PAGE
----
Graduate Program Frequently Asked Questions
A small amount of tuition support is competitively awarded to 1st year students in the MA program in Human Skeletal Biology.All new full-time Ph.D. students in anthropology (regardless of nationality) receive multi-year funding packages (MacCracken Fellowships) which cover the full cost of tuition and include a nine-month academic year stipend, student health insurance, and a one-time $1,000 start-up stipend award. Before or after beginning the program, PhD students are encouraged to seek support, that can be combined with the NYU funding, from sources such as NSF Graduate Training Fellowships, or the Jacob K. Javits Fellowships Program. Dissertation research (typically conducted after three or four years in residence) is almost always supported by non-NYU research funding. Students work closely with their advisors to develop applications for this type of support.
While teaching is no longer required in the graduate program, all students are encouraged to undertake some form of teaching assignment as part of their professional training, normally beginning in the spring of their second year. The teaching receives compensation that is separate from (and in addition to) the MacCracken award.
We do not accept applicants for the Certificate Program in Culture and Media apart from the Ph.D. Program. The Certificate is a specialization within the Ph.D. Program in Socio-cultural Anthropology. All students interested in that Certificate are part of the general Socio-Cultural Ph.D. Program. Please visit that section of our website for more information.
As in other doctoral programs in anthropology, students usually require 6-7 years to complete the Ph.D. Our program of preparation for life as a professional anthropologist typically includes 3 years of coursework; 1 year spent designing a dissertation project, applying for research funding, and preparing for and completing Ph.D. comprehensive examinations; 1-2 years of field research; and 1-2 years to write the dissertation. Students in Biological Anthropology, especially those whose research is primarily lab-based, may be able to finish more quickly.
An M.A. in a discipline other than anthropology often provides a useful complement, but generally cannot replace NYU coursework in anthropology. A prior M.A. in anthropology MAY be counted toward the NYU Ph.D. if it is comparable in strength of training. In that case, students take 2 fewer semesters of coursework than do those preparing the NYU MA/Ph.D. The decision about transferring credit for a prior M.A. in anthropology is made after the first semester in residence at NYU, and is based on faculty judgment of the student's readiness to successfully design and undertake a dissertation project. Financial support from NYU is adjusted accordingly.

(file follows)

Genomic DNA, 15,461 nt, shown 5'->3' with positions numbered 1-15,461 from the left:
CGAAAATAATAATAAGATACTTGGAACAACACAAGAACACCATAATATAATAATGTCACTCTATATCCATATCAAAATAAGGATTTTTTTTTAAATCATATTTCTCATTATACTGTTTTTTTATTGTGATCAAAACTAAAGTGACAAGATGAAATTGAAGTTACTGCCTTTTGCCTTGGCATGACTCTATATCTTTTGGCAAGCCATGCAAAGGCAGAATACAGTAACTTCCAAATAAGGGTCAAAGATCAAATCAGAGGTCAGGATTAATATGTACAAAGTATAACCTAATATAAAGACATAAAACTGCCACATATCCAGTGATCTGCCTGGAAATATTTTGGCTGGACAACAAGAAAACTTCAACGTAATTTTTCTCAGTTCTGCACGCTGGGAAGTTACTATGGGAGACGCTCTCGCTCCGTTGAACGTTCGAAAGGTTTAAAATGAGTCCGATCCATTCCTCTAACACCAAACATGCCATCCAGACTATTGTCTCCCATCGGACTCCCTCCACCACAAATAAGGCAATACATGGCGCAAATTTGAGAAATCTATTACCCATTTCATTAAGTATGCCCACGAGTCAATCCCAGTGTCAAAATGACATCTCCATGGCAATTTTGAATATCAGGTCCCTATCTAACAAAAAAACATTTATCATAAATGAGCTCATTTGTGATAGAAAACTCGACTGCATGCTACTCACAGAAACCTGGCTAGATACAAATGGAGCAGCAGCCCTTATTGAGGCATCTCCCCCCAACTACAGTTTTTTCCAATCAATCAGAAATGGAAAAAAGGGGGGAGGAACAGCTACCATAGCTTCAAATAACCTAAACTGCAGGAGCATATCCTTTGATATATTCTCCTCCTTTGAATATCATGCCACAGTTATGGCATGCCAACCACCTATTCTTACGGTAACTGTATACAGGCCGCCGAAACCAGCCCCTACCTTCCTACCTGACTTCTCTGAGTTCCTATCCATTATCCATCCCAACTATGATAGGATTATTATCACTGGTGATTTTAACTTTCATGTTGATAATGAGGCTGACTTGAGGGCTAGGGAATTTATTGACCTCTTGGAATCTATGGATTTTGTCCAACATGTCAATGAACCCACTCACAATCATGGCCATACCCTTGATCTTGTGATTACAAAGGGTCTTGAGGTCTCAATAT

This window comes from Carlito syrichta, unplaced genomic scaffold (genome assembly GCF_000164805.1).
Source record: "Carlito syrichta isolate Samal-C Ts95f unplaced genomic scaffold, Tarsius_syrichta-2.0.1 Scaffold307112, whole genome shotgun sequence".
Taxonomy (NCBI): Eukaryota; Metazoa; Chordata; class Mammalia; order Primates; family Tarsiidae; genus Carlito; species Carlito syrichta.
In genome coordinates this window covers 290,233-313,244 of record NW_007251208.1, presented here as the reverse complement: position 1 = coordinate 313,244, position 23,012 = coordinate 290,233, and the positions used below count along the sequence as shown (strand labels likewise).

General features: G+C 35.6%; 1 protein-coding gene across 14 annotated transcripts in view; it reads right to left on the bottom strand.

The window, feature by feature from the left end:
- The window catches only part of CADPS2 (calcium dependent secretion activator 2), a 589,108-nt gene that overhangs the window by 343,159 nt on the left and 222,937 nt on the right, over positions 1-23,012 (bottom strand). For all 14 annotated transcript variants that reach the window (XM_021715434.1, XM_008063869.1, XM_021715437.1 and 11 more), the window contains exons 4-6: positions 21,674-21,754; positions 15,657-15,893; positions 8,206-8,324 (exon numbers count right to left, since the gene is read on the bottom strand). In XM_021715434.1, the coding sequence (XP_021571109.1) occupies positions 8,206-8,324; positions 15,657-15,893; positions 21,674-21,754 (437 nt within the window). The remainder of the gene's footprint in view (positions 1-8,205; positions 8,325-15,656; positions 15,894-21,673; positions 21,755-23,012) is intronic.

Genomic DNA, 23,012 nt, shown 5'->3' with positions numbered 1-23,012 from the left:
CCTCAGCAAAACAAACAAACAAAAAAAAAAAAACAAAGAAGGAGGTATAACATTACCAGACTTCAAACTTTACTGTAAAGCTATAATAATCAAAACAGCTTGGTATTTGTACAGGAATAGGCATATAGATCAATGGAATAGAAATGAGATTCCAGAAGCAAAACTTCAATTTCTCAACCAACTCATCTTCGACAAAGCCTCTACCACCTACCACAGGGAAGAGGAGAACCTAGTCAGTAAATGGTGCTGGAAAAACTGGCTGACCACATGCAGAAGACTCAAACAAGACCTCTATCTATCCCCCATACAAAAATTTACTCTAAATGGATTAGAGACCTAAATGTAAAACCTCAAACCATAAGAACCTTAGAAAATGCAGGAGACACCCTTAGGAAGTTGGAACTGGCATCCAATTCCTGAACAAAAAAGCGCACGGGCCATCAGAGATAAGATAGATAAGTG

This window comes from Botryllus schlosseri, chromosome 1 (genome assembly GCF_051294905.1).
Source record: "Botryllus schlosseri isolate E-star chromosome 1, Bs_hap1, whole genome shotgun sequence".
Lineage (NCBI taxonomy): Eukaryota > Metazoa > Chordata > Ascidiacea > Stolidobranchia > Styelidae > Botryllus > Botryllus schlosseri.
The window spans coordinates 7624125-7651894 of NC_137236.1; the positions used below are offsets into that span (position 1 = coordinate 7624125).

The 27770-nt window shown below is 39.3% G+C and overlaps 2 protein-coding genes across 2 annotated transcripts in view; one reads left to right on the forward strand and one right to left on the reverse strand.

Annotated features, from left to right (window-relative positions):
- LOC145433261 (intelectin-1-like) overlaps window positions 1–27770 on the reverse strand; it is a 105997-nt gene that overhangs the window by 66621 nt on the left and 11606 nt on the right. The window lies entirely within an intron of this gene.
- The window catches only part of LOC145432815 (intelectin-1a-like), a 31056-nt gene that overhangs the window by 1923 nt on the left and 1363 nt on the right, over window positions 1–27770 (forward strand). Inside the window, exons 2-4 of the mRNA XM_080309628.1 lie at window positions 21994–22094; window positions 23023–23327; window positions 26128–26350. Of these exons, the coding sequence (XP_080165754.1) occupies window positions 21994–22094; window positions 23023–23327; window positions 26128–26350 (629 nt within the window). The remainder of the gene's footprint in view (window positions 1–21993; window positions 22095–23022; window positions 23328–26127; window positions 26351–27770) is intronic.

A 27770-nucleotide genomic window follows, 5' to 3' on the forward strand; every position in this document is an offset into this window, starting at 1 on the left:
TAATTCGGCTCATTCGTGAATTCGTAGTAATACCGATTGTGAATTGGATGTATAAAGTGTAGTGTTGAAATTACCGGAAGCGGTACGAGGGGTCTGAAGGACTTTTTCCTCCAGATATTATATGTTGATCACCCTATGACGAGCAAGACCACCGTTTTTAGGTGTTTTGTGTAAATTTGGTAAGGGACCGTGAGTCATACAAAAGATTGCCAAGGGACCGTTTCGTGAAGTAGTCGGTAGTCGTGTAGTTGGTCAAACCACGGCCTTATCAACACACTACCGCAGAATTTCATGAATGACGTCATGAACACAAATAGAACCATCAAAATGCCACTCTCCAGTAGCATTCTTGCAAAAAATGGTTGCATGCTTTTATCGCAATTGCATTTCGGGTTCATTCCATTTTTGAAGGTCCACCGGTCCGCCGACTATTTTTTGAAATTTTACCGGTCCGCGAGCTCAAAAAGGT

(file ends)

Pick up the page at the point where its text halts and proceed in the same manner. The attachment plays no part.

Graduate Enrollment Services
One-Half Fifth Avenue,
Monday through Friday, 9 a.m.-5 p.m.
fax: (212) 995-4557
Please direct your inquiries as follows:
For all questions regarding admission, please contact firstname.lastname@example.org or visit
NYU GSAS Application Resource Center
For questions regarding your graduate application, please contact email@example.com or visit
For further questions regarding graduate study in:
Socio-cultural and linguistic anthropology, please contact our Graduate Secretary, Joshua Lieberman
Certificate Program in Culture and Media, please contact Prof. Faye Ginsburg at firstname.lastname@example.org
M.A. in Human Skeletal Biology, please contact Prof. Susan Anton at email@example.com
Biological and Archeological Anthropology, please contact Prof. Terry Harrison at firstname.lastname@example.org
To contact individual professors whose work is of interest to you, follow the link to faculty interests on our departmental home page where emails and phone numbers are listed.
For all other inquiries, contact Bruce Grant, Director of Graduate Studies.